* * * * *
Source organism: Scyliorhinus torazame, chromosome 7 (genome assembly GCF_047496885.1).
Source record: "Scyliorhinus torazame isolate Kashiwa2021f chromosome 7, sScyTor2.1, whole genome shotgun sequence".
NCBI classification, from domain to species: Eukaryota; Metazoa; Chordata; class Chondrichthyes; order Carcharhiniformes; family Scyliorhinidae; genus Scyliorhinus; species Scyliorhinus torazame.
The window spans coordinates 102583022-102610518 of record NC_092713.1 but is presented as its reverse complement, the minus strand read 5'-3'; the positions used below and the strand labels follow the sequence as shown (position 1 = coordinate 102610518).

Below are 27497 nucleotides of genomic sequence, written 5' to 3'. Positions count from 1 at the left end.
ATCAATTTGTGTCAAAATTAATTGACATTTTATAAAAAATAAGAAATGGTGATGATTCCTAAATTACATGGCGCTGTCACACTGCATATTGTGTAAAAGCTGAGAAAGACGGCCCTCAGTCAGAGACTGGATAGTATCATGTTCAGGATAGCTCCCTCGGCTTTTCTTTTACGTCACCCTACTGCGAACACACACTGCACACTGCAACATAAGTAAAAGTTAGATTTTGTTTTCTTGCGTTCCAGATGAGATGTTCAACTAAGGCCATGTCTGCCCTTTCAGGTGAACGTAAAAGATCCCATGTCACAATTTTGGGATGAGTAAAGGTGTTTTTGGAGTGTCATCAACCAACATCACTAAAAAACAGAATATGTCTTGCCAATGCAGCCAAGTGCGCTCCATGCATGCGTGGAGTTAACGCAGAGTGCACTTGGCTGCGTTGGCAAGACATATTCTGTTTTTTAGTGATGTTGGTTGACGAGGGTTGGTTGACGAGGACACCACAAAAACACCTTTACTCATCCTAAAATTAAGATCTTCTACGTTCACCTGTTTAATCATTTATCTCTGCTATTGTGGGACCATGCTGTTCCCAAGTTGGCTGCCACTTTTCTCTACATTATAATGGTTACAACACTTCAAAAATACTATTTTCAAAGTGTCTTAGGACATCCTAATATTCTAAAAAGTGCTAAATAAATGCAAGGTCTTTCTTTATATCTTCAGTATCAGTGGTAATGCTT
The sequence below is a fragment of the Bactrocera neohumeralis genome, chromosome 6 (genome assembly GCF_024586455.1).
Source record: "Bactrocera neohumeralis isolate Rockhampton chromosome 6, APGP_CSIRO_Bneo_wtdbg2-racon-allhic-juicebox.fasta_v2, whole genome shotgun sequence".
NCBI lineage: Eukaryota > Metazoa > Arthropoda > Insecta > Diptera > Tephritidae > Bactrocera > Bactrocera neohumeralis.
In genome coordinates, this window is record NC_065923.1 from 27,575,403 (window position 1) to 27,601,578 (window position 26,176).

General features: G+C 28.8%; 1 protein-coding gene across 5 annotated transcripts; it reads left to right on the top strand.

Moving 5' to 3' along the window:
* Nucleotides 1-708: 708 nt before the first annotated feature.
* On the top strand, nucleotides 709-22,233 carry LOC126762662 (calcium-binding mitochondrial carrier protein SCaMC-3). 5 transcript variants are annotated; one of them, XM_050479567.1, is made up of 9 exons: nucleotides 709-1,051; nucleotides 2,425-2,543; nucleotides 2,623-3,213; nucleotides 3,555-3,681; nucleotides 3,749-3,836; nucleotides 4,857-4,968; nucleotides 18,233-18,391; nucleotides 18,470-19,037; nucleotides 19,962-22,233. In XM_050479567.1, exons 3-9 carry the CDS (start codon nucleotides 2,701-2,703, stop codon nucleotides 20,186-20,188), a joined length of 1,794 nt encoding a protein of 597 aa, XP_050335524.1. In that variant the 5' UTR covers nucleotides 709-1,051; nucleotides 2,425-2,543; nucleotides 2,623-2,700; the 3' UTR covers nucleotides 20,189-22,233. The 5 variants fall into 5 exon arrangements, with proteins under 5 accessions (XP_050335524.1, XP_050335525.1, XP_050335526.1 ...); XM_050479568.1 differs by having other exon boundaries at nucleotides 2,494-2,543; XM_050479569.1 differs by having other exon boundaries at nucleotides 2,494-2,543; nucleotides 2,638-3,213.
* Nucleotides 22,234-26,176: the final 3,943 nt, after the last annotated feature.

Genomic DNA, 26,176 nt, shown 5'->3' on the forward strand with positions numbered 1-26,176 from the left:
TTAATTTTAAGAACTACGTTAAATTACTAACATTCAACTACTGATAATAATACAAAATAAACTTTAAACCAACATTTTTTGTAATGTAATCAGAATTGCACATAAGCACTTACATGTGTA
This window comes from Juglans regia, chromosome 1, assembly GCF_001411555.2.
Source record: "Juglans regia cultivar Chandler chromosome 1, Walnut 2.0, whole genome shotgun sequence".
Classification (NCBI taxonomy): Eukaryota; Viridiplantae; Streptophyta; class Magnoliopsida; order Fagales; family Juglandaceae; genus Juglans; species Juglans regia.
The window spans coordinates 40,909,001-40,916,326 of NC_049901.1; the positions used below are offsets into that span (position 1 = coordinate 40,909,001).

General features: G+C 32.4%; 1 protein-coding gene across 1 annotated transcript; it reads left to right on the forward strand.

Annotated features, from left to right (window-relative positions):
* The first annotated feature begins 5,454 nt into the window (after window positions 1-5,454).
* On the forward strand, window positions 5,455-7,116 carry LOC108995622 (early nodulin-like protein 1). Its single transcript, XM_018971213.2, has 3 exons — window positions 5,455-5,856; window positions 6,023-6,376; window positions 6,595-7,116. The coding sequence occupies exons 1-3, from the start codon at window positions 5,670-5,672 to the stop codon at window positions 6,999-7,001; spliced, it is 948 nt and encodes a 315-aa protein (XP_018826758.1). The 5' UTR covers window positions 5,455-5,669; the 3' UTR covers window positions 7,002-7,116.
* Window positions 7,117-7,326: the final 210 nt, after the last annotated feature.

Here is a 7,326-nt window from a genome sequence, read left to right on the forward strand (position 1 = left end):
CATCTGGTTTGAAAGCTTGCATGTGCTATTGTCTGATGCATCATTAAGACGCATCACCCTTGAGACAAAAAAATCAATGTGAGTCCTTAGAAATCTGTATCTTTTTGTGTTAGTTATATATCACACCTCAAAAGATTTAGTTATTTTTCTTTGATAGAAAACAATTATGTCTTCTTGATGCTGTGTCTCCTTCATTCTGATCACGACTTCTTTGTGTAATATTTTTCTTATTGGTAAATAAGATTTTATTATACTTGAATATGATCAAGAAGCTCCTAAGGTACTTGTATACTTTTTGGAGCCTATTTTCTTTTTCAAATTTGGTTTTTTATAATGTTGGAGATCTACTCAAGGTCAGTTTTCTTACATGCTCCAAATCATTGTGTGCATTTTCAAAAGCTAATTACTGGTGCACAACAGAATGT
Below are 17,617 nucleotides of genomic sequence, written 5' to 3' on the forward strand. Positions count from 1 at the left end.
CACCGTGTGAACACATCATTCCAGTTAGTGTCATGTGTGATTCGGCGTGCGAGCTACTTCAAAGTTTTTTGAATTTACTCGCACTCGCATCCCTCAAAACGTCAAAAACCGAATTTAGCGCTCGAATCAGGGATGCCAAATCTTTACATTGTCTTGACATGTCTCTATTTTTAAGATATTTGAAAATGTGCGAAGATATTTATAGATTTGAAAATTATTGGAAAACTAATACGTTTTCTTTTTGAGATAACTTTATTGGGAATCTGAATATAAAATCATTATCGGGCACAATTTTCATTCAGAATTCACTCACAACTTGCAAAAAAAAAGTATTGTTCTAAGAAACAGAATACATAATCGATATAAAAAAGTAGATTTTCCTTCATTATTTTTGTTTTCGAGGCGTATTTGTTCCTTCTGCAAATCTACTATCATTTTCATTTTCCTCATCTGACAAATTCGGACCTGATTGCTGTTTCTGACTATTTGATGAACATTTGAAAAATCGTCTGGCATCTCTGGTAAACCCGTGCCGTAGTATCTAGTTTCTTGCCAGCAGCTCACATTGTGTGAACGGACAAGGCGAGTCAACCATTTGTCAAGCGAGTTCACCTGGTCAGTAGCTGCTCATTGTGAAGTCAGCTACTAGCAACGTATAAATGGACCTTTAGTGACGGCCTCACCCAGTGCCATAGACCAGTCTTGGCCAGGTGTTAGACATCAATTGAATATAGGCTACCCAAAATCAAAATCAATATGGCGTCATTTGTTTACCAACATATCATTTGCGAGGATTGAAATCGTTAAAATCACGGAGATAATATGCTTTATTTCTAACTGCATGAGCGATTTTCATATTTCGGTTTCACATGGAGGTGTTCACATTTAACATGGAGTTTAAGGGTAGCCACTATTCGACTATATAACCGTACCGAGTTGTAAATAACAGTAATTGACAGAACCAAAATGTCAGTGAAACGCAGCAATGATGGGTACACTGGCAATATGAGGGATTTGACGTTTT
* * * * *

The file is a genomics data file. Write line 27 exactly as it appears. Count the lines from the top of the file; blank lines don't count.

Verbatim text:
Here is a 7,326-nt window from a genome sequence, read left to right on the forward strand (position 1 = left end):